Photo courtesy of Desmond Tutu Center’s website
ALEXIS PRICE | EDITOR-IN-CHIEF | email@example.com
The deal is not yet on paper, but Danko said if the plan follows through, Butler’s College of Education would relocate to this purchased land at the start of the 2018-2019 academic year.
Right now, COE mainly resides on the first floor in Jordan Hall in the wing nearest to Fairbanks. But Dean Ena Shelley said there are professors spread across multiple floors all over the building.
“We don’t have the teaching space we need,” she said.
She said COE has outgrown its place in Jordan and has been asking for a new space for about five to six years.
Arthur Hochman, education professor who is coming up on his 29th year at Butler, said COE has grown and expanded in a number of ways — space is just one of them.
“[Students] are active and involved all throughout the community,” he said. “Now, our students can student teach their senior year. They can go to Tasmania, and we’re developing a program in Sweden… Not that we haven’t always had a rich tradition of those things, I think we have deepened and expanded.”
Now, COE will expand to an adjacent campus, just past Butler’s Delta Tau Delta fraternity house.
Boulton told the Indy Star, “This is not a merger. It’s two, independent schools [partnering] to create this collaborative learning community.”
Danko said the move would provide COE with a “space that will better fit its learning objectives.” When asked about these objectives, both Shelley and Hochman used the concept “environment as a third teacher.”
“Here’s the thing: the first line of our vision statement speaks to preparing educators for educational institutions as they could be and should be, and not as they are,” Hochman said. “Think of typical classroom encounter at Butler… The classroom suggests how teaching and learning will occur. The students are facing forward and that could inspire the teacher to stand at the front. That’s only one way of teaching and learning.”
Hochman said COE plans to work with CTS to provide a space that’s “innovative” — a space that reflects the college’s identity.
“When you think about [Jordan College of the Arts], it has a sense of identity because it has its own building, and a building is defined by what is done there,” he said. “They have practice spaces, they need a theater and a sound proof room. Spaces reflect the content and the learning.”
Marina Gibson, senior middle-secondary education major, said she was surprised when the move was proposed, but is excited for students to be able to use the resources CTS can provide.
“I never really thought of CTS as somewhere for Butler to expand to,” she said. “It’s a really beautiful building, though. So, it would be nice to have a reason to be on that side of campus.”
Allegra Stanfield, junior elementary education major, said she is excited to have their own space, but sad the college is leaving the main campus.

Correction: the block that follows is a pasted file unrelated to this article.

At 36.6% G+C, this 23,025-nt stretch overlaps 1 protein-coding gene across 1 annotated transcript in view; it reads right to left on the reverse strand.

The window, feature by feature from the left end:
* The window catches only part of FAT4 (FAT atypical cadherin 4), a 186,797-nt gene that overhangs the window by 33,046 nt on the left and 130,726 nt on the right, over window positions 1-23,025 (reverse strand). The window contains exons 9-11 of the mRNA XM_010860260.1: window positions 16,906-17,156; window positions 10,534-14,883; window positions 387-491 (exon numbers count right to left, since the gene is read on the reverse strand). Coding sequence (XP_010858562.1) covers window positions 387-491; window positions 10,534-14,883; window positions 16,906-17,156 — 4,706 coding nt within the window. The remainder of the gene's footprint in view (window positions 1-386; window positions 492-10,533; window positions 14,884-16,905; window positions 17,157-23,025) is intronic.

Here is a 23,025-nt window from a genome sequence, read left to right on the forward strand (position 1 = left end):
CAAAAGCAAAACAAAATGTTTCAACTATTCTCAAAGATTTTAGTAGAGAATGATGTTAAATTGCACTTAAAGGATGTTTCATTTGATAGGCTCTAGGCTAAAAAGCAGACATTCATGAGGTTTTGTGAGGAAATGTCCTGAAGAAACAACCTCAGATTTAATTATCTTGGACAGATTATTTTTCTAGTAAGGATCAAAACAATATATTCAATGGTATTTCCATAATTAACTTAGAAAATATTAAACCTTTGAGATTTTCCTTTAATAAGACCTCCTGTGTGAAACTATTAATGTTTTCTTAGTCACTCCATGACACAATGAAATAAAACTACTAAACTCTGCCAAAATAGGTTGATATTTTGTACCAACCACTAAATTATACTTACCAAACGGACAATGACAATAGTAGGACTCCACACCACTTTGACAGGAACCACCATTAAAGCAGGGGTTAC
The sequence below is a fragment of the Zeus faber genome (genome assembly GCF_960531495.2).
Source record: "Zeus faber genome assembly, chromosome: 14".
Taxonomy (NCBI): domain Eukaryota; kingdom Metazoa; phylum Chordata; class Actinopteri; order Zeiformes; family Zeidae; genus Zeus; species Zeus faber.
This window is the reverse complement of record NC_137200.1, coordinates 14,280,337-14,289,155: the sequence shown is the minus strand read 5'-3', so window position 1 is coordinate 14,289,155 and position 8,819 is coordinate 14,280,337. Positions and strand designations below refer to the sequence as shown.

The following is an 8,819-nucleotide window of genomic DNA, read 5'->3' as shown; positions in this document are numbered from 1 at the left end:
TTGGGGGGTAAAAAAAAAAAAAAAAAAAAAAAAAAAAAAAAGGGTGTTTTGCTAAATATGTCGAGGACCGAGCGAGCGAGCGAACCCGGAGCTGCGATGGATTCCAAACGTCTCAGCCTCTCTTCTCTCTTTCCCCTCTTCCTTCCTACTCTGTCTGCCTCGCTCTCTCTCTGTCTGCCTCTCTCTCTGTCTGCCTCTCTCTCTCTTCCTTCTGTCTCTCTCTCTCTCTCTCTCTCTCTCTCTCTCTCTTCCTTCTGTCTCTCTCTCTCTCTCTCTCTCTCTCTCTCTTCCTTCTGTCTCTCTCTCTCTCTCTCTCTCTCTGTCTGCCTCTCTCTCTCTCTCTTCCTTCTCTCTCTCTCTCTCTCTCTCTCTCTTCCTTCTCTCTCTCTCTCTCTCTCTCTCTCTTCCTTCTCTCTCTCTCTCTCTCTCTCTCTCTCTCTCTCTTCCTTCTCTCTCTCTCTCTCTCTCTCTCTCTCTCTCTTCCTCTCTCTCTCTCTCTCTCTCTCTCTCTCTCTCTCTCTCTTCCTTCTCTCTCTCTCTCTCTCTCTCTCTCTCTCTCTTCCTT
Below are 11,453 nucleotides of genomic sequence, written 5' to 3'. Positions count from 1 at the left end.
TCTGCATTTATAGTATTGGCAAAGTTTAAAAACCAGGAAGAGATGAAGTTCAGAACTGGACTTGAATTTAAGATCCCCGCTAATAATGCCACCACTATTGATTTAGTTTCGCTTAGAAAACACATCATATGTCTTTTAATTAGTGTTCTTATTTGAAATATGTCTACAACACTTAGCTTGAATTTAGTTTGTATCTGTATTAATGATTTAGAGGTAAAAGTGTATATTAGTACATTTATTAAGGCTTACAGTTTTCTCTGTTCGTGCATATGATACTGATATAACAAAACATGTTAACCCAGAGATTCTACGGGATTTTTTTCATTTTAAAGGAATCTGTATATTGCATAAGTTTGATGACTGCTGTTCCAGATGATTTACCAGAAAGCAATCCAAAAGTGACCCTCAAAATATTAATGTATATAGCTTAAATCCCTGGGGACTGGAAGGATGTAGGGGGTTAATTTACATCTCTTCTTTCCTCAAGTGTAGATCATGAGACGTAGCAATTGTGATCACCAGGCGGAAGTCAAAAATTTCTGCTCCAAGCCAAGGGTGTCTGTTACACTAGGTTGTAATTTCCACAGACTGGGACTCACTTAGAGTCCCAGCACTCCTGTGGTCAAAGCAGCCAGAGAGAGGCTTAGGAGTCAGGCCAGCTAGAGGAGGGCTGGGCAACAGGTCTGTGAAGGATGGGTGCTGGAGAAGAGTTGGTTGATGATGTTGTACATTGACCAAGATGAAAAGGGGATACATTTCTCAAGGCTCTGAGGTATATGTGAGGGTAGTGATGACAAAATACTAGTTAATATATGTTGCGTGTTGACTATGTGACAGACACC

“All campus activities are on the main campus,” she said. “I can just hope COE will grow and flourish in its new home.”
Others, like former faculty member Art Levin, expressed concerns in his Letter to the Editor back in February, mainly concerning the students’ walk “at 10 p.m. in the dead of winter back to [their] residence hall or to the Butler apartments.”
Shelley said location is all a matter of perception.
“I remember when the Apartment Village was discussed,” she said. “People said it was too far away, students wouldn’t want to live there, and now look. People are saying, ‘that’s so far to CTS.’ No, it’s very close to a fraternity and sorority, but students just aren’t used to leaving campus in that direction.”
Hochman said like with any change, people will have to adapt to it.
“Since I’ve been here, there have been so many changes: they way the university looks, where I park, what I teach… Is [the move] going to feel different? Of course.”
Danko told the Indy Star “community input will be an important part of the next few months.”
As far as community involvement, Butler-Tarkington Neighborhood Association President Clark Kirkman said he has not been contacted by Danko’s office. He said the COE move does not significantly impact the community; but if this is the beginning to expanding campus and construction in the future, a conversation between the neighborhood and the university is necessary.
Hochman talked about the college’s reach in the community.
“Everything we do, we do with our partners in the community — the local schools, other organizations,” Hochman said. “What we want is a space where we think together with our other colleagues from other colleges — where we have a space to explore and learn together.”
Kirkman expressed concerns with Butler’s other projects.
“I hope that the acquisition of these acres does not take focus away from the 70 acres Butler owns on the other side of the canal,” Kirkman said. “We’ve dialogued with Butler for years about mutual efforts to stop flooding, protect Butler’s athletic fields. I think it’s important Rocky Ripple is protected from flood damage. Moving forward, I hope Butler’s prior commitments to such efforts remain.”
The cost and exact acreage of the purchase has not been released. Butler and CTS aim to finalize the remaining details of the plan by September of this year.
The Butler Collegian will continue to update this story as more information becomes available.